I believe there are many opportunities to improve the communication between researchers and patients, starting with these two:
First, cancer nonprofits and related organizations need to play a role in connecting patients to researchers. A good example is the American Association for Cancer Research Scientist-Survivor Program (AACR SSP). The goal of the program is to encourage survivor and patient advocates to develop stronger backgrounds in cancer research and related issues, keep abreast of recent advances, and be exposed to the knowledge and dedication of cancer scientists. It also allows for scientists to gain a more personal understanding of cancer’s impact on patients and their loved ones. Several of my Precision Medicine Advocates Program colleagues attended the 2017 AACR SSP and wrote about it here, here, and here.
Many cancer nonprofits such as the American Lung Association, and the Multiple Myeloma Research Foundation also have access to and have relationships with researchers. They may know which ones are open to and have the personality to want to meet patients. These nonprofits should proactively educate their communities and encourage them to ask to meet researchers. And they can invite researchers to their events. For example, last year at a Making Strides event, the American Cancer Society invited researcher Johnathan Whetstine from Massachusetts General Hospital to come meet participants in the walk. He volunteered his time to come out meet people. Hospitals and medical research organizations can also have “meet the researcher” events and encourage patients to come.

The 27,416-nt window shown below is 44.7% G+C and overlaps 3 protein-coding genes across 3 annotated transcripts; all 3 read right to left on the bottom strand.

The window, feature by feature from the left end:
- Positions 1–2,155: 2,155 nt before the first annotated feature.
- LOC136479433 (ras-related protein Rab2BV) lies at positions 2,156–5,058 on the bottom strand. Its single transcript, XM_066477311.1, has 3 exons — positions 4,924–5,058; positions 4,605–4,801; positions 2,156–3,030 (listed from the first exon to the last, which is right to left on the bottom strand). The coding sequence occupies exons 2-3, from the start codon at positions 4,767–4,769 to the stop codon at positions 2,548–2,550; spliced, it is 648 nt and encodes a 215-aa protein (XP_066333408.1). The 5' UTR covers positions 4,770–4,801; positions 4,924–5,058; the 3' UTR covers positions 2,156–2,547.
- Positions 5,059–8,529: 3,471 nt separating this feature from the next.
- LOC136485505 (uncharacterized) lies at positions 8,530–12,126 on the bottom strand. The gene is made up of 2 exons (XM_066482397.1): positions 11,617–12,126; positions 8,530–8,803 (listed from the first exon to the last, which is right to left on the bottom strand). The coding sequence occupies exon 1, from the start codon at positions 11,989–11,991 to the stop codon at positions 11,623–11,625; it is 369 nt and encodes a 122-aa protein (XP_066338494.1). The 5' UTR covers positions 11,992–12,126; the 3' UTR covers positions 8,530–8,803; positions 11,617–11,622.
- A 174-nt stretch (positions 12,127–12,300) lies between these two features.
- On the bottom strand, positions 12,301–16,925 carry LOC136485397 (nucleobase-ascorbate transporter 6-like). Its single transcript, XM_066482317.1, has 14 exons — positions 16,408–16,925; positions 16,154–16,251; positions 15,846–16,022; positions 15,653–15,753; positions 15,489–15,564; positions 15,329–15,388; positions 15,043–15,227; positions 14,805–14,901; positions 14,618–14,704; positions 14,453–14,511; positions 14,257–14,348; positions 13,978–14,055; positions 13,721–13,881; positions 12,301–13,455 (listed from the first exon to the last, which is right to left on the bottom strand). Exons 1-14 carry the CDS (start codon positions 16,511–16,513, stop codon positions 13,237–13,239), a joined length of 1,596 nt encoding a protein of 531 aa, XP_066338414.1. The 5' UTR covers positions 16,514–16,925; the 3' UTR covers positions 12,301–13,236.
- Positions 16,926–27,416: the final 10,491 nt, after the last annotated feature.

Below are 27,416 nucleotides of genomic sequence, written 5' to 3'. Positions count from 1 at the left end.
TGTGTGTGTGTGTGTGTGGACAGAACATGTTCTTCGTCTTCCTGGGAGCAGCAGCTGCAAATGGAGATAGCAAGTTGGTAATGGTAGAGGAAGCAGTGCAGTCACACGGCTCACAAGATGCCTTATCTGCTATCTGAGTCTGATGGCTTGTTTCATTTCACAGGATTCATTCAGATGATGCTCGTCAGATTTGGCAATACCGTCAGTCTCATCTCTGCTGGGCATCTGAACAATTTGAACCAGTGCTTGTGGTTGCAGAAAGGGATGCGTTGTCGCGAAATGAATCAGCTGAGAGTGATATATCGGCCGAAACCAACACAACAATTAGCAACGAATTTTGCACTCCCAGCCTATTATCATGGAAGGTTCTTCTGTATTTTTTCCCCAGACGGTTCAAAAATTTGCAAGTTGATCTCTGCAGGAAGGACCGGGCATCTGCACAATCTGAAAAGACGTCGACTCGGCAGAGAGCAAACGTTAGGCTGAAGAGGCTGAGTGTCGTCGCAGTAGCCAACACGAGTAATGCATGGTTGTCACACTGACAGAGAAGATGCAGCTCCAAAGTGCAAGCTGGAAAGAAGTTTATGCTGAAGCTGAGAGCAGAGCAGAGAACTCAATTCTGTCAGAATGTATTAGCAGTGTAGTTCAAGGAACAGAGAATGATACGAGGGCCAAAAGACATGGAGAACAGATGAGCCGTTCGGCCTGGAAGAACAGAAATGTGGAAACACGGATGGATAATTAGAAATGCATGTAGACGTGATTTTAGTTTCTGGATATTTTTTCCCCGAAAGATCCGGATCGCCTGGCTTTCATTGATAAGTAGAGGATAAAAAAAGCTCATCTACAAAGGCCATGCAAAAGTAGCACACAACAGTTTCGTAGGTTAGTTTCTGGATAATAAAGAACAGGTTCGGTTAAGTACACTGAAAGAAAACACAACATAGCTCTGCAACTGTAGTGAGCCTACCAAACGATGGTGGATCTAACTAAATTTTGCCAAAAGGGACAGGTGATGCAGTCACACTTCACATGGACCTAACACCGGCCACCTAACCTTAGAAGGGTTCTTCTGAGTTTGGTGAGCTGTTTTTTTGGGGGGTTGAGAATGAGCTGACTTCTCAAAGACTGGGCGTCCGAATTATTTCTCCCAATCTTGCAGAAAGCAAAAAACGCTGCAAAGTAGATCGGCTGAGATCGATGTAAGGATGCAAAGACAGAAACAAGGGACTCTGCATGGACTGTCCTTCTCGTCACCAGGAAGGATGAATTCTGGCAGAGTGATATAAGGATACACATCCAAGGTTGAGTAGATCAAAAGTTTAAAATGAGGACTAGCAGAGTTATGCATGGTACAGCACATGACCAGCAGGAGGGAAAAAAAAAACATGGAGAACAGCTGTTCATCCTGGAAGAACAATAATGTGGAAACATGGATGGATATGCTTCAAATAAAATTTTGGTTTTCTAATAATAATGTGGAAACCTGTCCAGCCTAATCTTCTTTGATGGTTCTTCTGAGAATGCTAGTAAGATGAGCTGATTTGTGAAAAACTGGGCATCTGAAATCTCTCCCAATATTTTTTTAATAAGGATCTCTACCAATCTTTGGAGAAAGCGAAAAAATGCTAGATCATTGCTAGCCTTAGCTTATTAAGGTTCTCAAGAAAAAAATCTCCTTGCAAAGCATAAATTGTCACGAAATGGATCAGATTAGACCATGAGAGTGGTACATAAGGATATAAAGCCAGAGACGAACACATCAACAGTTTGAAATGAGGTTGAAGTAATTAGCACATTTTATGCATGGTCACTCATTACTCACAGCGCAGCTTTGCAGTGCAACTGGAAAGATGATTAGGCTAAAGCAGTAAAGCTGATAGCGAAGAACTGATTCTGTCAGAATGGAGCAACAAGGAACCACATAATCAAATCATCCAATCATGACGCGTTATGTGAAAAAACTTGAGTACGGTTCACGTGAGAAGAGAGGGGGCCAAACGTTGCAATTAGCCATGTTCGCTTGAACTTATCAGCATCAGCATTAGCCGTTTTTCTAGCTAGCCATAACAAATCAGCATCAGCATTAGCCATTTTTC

Second, social media is a great opportunity for patients to find researchers interested and willing to meet and engage with patients. For example, anyone can post asking if there is a scientist out there who is studying the particular area of interest who is willing to connect. Researchers on social media are likely the ones already engaging with patients.
The bottom line is that some of the challenges such as researchers’ time cannot be solved. But with willingness from all stakeholders, and with the help of nonprofits and social media, the communication between researchers and patients can improve.
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|Dave Bjork is a lung cancer survivor who was diagnosed when he was 34 years old. He has spent the past 15 years advocating for patient education and cancer research. He connects individuals, businesses, academic institutions and other key influencers to forge strong partnerships in the fight against cancer. Learn more about Dave.|